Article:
5.  Cut rounds with a 1½-2inch/4-5cm fluted pastry cutter (but without twisting to avoid misshapen scones).  Once as many as possible have been cut then gently bring the dough together and cut again.  Try to roll out as little as possible to avoid toughening the scones.  Alternatively, the squares can be cut with a sharp knife.

6.  Place the scones on the greased baking tin and dust each with a little flour.  Bake near the top of the oven for 12-15 minutes.  When done the will be risen and golden brown.

7.  Transfer to a wire rack to cool and eat soon – slightly warm is lovely.  Serve spread with butter and/or cream and/or jam – all three if you wish.

Alternative recipes for sweet scones (untried):
Treacle Scones – Delia Smith’s Book of Cakes
Wheatmeal Date Scones – Delia Smith’s Book of Cakes
Scones with dried fruit: sultanas/raisins/cranberries/dates/apricots/figs …
Quick & Easy Fluffy Scones (like the idea of yoghurt in the mix) Normal in London (E17)
Fruited Scones – sozzled (fruit soaked in liqueur) – Good Food Channel
Fresh Strawberry (or other fruit) scones via Arugulove
Lavender Scones – All recipes
Rose Petal Scones (with Rosewater)  – Good Food Channel
Ginger Beer Scones via Dan Lepard: Guardian
Lemonade Scones – Fig Jam & Lime Cordial
Lemonade Scones – Good Food Channel
Oat and Maple Syrup Scones – Smitten Kitchen via Cake, Crumbs and Ccoking
Vanilla Almond scones via Dan Lepard: Guardian
Chocolate Scones via Chocolate Log Blog
Apple Scones via Lavender & Lovage
Cherry Scones – CWS Family Fare
Ginger Scones – CWS Family Fare
Honey Scones – CWS Family Fare

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Happy Easter!

Meanderings through my Cookbook http://www.hopeeternalcookbook.wordpress.com

Traditional Simnel Cake for Easter

See Special Occasion Rich Fruit Cake for cake recipe and information on making a Simnel Cake.

A Simnel cake can be made with brandy or rum, as in the basic recipe above, or alternatively pre-soak the fruit in the juice of half a fresh orange.  Simnel Cakes were originally made for their mothers by working children as a gift for Mothering Sunday, the third Sunday in Lent, which falls three weeks before Easter.  Nowadays Simnel Cakes are mostly eaten at Easter.  See Afternoon Tea for Mothering Sunday for more information.  A Simnel Cake traditionally has 11 marzipan balls around the edge – one for each Disciple or Apostle of Jesus, except for Judas Iscariot!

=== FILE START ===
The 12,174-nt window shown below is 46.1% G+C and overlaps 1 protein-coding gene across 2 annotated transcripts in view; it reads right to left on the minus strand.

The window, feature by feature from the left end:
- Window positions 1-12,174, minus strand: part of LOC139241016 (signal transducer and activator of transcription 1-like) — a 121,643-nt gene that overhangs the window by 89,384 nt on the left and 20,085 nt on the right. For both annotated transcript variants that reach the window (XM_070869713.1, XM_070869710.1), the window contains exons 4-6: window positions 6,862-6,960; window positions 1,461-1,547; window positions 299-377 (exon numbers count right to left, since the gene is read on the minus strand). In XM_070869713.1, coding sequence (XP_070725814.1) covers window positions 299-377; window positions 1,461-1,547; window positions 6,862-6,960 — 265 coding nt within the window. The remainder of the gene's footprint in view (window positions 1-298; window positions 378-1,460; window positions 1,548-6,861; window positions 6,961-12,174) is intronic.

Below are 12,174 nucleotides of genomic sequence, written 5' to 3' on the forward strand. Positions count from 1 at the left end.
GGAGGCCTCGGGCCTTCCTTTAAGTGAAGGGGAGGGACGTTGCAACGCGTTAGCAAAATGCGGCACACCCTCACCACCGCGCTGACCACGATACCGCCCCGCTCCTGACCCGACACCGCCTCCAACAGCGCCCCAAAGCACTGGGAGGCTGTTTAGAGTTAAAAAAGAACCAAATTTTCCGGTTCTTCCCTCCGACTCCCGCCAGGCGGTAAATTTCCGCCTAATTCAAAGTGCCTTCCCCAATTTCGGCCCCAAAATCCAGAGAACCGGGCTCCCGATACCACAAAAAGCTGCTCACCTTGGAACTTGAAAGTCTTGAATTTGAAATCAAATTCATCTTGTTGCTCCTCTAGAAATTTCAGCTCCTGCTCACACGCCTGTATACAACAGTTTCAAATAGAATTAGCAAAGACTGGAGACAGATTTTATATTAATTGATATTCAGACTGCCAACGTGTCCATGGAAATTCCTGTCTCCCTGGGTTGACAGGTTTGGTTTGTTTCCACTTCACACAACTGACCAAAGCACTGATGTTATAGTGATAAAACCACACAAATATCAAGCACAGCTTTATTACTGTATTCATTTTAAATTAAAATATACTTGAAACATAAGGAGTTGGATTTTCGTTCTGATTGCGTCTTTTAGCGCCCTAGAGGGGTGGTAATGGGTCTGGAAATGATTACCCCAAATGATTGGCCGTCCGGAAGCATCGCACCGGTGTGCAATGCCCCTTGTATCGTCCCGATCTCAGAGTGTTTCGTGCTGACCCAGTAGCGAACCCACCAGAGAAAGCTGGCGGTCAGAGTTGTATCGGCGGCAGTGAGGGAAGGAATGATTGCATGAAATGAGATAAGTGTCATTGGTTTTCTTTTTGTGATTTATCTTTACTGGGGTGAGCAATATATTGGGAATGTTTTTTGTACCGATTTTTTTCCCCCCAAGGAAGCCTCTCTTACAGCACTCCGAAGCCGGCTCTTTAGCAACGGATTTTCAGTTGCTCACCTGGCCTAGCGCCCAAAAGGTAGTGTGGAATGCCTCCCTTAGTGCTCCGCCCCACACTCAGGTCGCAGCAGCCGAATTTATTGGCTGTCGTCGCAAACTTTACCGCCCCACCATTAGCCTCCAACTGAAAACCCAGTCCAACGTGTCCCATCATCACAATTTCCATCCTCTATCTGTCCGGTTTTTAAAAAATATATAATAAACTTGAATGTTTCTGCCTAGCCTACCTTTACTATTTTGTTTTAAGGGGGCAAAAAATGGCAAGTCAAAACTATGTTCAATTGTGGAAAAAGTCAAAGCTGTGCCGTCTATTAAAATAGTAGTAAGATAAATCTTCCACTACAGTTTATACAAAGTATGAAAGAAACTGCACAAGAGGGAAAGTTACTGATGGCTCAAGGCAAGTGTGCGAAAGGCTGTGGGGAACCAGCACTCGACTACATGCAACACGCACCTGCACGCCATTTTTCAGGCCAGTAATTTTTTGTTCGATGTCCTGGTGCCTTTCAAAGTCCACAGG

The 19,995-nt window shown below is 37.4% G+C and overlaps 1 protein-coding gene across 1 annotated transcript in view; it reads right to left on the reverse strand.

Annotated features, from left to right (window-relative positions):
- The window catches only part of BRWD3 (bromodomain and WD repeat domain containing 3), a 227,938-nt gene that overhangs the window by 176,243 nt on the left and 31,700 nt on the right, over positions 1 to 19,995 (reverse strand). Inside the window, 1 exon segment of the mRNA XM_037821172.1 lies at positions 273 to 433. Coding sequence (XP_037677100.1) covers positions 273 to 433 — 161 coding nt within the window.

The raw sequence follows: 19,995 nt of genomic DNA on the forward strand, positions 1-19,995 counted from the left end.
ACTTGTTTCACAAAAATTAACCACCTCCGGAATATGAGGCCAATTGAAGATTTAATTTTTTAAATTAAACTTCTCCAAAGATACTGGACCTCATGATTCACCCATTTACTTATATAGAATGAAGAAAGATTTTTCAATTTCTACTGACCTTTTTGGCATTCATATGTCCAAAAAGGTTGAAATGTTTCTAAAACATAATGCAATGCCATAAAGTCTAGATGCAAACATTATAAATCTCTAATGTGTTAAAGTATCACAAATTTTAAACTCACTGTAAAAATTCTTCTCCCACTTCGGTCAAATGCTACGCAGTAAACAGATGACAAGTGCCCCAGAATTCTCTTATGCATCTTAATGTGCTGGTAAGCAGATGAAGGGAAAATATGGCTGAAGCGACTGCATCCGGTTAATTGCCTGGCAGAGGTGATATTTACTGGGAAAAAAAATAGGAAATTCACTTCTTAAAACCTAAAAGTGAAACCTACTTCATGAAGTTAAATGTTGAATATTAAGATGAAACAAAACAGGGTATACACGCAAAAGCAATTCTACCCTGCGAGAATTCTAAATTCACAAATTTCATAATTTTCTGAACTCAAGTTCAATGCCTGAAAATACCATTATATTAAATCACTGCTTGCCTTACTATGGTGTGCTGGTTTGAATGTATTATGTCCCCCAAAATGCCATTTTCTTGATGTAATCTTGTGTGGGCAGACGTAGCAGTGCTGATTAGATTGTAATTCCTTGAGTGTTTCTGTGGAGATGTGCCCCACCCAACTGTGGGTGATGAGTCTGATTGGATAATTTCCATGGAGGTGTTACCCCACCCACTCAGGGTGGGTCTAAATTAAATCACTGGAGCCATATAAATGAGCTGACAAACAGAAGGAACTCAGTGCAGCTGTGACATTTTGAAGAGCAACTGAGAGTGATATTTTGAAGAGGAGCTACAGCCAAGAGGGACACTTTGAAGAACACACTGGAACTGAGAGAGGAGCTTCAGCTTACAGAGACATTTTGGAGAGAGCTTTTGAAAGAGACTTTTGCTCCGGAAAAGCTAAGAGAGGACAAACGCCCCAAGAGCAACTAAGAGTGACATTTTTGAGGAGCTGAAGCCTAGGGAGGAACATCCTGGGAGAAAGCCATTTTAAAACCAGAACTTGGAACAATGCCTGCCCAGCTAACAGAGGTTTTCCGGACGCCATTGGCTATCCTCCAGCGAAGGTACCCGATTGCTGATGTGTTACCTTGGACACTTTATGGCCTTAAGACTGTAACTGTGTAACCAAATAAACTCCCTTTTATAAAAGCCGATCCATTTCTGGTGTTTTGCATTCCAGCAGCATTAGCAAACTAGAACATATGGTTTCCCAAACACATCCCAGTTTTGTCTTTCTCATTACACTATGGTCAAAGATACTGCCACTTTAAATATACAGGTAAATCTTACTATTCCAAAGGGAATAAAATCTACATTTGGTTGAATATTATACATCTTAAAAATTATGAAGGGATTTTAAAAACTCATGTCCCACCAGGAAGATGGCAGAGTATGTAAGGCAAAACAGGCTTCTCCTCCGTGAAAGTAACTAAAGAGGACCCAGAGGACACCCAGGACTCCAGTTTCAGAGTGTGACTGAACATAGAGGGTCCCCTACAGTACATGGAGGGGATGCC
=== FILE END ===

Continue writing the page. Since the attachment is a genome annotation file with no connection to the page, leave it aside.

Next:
Read more……

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Inspired by the afternoon tea at Belgique I was treated to some weeks ago by a friend and mentioned previously, I thought I would try something similar for my mother as a Mothering Sunday treat.  Our tea at Belgique came on a tiered cakestand: little filled rolls on the bottom layer, cakes in the middle and chocolate-y nibbles on the top and with individual pots of tea.  (I have a cake stand hidden away somewhere, but was unable to track it down so instead tea was served at table on separate plates – I could have asked mum to bring hers, but it would have spoiled the surprise!)  What did we eat?  I knew that everyone would have had Sunday lunch so I decided not to serve anything too heavy.  I made two types of cake: a Boiled Fruit Cake (recipe to follow) and Whole Orange Cake, baked a batch of Delia Smith’s Devonshire Scones for a cream tea and alongside these cooked some part-baked half size French sticks from the supermarket.  When these were cooled I sliced each stick in half lengthways and added butter, then filled one with mashed tinned salmon and thin cucumber slices (one of mum’s favourites) and the other with sliced roast ham and tomato.  Each stick was cut into six pieces making a dozen large-bite sized ‘sandwiches’ (mini baguette bites) which nestled on a bed of lettuce and was scattered with a little mustard and cress.  For full menu details see further down…